The Man and the Flea

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Fable XLIX

Whether on earth, in air, or main,
Sure everything alive is vain!
Does not the hawk all fowls survey,
As destined only for his prey?
And do not tyrants, prouder things,
Think men were born for slaves to kings?
   When the crab views the pearly strands,
Or Tagus, bright with golden sands;
Or crawls beside the coral grove,
And hears the ocean roll above;

'Nature is too profuse,' says he,
'Who gave all these to pleasure me!'
When bordering pinks and roses bloom,
And every garden breathes perfume;
When peaches glow with sunny dyes,
Like Laura's cheek, when blushes rise;
When with huge figs the branches bend,
When clusters from the vine depend;
The snail looks round on flower and tree,
And cries, 'All these were made for me!'

   'What dignity's in human nature!'
Says man, the most conceited creature,
As from a cliff he cast his eye,
And viewed the sea and arched sky;
The sun was sunk beneath the main,
The moon and all the starry train
Hung the vast vault of heaven. The man
His contemplation thus began:
   'When I behold this glorious show,
And the wide watery world below,

The scaly people of the main,
The beasts that range the wood or plain,
The winged inhabitants of air,
The day, the night, the various year,
And know all these by heaven design'd
As gifts to pleasure human kind;
I cannot raise my worth too high;
Of what vast consequence am I!'
   'Not of the importance you suppose,'
Replies a flea upon his nose.

'Be humble, learn thyself to scan;
Know, pride was never made for man.
'Tis vanity that swells thy mind.
What, heaven and earth for thee designed!
For thee, made only for our need,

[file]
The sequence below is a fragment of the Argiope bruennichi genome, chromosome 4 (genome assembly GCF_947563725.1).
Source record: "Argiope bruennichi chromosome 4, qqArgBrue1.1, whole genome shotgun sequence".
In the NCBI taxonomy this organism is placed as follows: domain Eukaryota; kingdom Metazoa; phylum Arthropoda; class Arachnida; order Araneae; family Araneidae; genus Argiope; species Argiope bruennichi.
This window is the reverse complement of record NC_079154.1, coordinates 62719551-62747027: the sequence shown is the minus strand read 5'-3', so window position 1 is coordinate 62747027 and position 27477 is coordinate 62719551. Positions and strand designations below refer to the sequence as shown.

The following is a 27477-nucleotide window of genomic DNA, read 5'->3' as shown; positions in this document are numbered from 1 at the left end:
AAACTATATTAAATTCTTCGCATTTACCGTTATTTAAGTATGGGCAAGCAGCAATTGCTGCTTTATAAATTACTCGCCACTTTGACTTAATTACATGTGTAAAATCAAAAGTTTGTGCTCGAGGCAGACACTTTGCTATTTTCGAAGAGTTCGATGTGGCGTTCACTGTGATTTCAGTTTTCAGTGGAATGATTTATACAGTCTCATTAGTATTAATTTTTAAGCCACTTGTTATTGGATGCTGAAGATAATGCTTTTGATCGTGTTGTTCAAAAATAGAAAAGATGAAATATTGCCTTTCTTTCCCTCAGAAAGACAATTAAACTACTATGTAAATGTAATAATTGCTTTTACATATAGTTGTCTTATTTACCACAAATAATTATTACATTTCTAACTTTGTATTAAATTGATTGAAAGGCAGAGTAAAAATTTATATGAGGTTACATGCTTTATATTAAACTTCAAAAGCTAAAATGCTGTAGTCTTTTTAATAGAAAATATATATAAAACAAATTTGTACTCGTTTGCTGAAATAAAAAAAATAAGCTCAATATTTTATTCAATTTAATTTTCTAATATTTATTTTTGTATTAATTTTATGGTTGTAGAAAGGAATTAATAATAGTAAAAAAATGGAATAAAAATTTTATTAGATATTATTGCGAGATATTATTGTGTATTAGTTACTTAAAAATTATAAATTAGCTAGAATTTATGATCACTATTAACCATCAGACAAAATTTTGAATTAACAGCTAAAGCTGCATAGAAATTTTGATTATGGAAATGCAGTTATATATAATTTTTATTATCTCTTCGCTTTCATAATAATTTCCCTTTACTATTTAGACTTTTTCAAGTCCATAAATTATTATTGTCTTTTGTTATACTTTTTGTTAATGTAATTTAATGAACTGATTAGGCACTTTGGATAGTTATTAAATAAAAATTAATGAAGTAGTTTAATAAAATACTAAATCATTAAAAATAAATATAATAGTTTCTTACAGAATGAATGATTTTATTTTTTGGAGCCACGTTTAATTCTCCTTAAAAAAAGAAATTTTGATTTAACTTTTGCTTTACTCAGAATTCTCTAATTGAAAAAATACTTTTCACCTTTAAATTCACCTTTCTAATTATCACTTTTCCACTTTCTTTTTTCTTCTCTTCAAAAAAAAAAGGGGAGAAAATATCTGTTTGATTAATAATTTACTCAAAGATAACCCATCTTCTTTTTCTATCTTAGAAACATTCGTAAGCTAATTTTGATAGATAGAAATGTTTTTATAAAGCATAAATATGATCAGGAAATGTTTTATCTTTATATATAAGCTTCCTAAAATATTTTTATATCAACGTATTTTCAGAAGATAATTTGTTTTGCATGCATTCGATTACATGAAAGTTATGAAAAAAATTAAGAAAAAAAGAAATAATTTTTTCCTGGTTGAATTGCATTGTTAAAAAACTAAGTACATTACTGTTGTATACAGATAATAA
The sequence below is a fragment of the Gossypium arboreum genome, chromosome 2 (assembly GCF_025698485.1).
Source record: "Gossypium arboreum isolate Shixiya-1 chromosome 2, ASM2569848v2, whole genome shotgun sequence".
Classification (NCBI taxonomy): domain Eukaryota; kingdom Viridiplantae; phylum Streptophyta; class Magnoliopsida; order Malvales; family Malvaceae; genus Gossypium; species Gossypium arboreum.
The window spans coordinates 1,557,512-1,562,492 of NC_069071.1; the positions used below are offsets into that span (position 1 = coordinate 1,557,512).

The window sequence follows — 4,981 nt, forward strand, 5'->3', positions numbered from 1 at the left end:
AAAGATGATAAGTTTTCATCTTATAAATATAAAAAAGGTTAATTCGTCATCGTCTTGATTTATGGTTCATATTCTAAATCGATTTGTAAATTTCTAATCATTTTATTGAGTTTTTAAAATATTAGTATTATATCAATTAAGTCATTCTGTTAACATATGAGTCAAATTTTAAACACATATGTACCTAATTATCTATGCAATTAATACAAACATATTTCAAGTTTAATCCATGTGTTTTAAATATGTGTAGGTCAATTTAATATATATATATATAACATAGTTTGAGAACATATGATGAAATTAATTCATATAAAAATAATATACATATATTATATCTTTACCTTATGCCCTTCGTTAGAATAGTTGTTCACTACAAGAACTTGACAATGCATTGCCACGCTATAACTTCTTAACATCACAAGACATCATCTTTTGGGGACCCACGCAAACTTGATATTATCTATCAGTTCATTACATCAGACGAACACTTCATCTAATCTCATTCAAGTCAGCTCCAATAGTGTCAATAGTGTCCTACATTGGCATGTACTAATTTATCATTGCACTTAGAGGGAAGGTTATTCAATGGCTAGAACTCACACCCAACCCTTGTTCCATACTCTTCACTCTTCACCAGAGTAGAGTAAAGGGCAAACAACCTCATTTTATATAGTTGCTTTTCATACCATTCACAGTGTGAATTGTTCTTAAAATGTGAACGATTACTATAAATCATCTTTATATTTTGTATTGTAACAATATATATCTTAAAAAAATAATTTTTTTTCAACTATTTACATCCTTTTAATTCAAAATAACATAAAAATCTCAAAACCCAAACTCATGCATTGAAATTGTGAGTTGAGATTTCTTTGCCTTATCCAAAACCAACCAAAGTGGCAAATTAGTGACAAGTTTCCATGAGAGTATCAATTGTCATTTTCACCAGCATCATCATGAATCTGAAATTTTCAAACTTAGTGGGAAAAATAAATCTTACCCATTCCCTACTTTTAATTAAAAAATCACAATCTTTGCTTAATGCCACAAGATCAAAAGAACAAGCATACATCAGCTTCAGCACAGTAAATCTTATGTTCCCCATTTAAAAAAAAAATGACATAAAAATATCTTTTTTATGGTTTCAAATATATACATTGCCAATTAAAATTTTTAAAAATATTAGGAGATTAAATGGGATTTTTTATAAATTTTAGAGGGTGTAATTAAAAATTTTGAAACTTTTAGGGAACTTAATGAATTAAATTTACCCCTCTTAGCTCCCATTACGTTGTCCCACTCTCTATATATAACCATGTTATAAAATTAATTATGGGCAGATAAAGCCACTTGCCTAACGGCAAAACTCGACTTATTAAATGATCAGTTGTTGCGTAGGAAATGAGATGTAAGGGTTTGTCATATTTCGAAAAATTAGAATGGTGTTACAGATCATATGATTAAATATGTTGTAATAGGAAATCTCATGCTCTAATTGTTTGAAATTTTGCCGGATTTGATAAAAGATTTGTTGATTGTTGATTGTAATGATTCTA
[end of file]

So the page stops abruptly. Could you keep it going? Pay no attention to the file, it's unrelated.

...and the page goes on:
That more important fleas might feed.'

The Fables, Volume 1 (1727)
Introduction The Shepard and the Philosopher
Fable I The Lion, the Tiger, and the Traveller
Fable II The Spaniel and the Cameleon
Fable III The Mother, the Nurse, and the Fairy
Fable IV The Eagle, and the Assembly of Animals
Fable V The wild Boar and the Ram
Fable VI The Miser and Plutus
Fable VII The Lion, the Fox, and the Geese
Fable VIII The Lady and the Wasp
Fable IX The Bull and the Mastiff
Fable X The Elephant and the Bookseller
Fable XI The Peacock, the Turkey, and the Goose
Fable XII Cupid, Hymen, and Plutus
Fable XIII The Tame Stag
Fable XIV The Monkey who had seen the World
Fable XV The Philosopher and the Pheasants
Fable XVI The Pin and the Needle
Fable XVII The Shepherd's Dog and the Wolf
Fable XVIII The Painter who pleased Nobody and Everybody
Fable XIX The Lion and the Cub
Fable XX The Old Hen and the Cock
Fable XXI The Rat-catcher and Cats
Fable XXII The Goat without a Beard
Fable XXIII The Old Woman and her Cats
Fable XXIV The Butterfly and the Snail
Fable XXV The Scold and the Parrot
Fable XXVI The Cur and the Mastiff
Fable XXVII The Sick Man and the Angel
Fable XXVIII The Persian, the Sun, and the Cloud
Fable XXIX The Fox at the point of Death
Fable XXX The Setting-dog and the Partridge
Fable XXXI The Universal Apparition
Fable XXXII The Two Owls and the Sparrow
Fable XXXIII The Courtier and Proteus
Fable XXXIV The Mastiffs
Fable XXXV The Barley-mow and the Dunghill
Fable XXXVI Pythagoras and the Countryman
Fable XXXVII The Farmer's Wife and the Raven
Fable XXXVIII The Turkey and the Ant
Fable XXXIX The Father and Jupiter
Fable XL The Two Monkeys
Fable XLI The Owl and the Farmer
Fable XLII The Jugglers
Fable XLIII The Council of Horses
Fable XLIV The Hound and the Huntsman
Fable XLV The Poet and the Rose
Fable XLVI The Cur, the Horse, and the Shepherd's Dog
Fable XLVII The Court of Death
Fable XLVIII The Gardener and the Hog
Fable XLIX The Man and the Flea
Fable L The Hare and many Friends

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